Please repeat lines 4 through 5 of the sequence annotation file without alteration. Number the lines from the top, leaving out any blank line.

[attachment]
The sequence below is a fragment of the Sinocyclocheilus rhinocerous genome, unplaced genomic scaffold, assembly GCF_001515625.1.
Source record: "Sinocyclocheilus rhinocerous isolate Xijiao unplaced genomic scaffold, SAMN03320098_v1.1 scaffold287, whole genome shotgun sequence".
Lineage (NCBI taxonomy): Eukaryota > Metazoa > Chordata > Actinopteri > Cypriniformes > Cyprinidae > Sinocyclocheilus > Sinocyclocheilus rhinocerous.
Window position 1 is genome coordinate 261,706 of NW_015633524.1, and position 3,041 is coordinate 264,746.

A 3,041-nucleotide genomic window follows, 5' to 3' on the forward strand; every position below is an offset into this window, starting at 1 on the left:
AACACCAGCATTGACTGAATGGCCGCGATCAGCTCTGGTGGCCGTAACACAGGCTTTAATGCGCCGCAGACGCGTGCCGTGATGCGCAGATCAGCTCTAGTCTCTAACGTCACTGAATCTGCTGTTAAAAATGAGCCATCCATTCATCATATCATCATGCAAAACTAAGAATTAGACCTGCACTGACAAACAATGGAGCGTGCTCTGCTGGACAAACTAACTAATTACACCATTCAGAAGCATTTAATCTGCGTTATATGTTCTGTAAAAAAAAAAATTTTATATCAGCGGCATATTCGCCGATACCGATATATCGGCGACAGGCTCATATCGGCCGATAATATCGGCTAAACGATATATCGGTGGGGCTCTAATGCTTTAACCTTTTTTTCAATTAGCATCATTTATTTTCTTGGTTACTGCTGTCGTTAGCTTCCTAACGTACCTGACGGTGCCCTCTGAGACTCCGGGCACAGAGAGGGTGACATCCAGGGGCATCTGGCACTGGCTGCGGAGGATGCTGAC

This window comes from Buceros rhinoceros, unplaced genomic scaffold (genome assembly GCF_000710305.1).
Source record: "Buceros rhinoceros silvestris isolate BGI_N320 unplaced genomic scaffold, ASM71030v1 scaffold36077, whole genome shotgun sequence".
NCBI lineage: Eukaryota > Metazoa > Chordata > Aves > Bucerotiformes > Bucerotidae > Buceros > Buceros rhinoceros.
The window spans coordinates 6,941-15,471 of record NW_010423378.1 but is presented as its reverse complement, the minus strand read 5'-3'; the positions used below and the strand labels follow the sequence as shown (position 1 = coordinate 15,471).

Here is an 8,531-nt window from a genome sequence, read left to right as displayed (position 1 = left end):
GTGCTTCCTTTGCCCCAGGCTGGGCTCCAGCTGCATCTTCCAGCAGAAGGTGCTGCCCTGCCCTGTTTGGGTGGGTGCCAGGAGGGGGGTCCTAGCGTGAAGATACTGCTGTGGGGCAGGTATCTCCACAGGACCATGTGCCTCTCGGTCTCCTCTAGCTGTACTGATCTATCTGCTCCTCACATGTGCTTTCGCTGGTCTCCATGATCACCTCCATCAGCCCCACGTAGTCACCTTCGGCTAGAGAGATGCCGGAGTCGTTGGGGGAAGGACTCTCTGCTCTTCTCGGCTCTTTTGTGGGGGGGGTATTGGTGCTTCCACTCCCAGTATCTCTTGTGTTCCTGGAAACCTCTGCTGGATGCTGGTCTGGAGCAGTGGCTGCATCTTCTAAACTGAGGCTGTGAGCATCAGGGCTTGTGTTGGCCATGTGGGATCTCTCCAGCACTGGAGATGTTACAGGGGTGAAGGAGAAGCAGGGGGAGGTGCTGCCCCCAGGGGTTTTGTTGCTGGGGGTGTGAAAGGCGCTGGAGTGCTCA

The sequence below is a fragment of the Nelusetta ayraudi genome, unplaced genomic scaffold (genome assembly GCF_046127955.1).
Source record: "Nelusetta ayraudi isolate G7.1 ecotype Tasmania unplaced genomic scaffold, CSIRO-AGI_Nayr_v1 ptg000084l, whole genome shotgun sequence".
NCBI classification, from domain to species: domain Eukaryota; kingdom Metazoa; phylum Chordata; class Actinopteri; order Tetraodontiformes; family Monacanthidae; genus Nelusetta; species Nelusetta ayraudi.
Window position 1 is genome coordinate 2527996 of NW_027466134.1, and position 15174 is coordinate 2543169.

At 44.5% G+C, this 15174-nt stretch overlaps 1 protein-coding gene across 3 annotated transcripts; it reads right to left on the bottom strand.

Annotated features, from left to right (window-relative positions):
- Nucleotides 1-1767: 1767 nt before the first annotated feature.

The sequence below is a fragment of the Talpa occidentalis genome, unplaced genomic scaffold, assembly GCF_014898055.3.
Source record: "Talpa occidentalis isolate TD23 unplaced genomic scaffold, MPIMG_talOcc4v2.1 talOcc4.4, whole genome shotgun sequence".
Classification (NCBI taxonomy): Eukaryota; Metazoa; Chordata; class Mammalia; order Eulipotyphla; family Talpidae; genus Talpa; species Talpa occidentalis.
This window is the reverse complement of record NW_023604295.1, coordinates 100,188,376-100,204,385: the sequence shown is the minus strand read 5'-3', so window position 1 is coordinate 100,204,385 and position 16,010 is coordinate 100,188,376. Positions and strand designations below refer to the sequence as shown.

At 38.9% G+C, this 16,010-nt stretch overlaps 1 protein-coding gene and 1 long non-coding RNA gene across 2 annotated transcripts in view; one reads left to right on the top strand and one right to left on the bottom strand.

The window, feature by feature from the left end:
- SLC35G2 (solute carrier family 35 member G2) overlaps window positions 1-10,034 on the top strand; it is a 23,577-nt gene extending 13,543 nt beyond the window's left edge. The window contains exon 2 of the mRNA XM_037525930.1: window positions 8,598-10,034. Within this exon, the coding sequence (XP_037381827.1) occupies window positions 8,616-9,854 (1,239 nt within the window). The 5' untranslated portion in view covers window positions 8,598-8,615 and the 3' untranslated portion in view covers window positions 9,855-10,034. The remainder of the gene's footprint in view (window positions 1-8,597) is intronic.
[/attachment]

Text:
Window position 1 is genome coordinate 261,706 of NW_015633524.1, and position 3,041 is coordinate 264,746.

A 3,041-nucleotide genomic window follows, 5' to 3' on the forward strand; every position below is an offset into this window, starting at 1 on the left: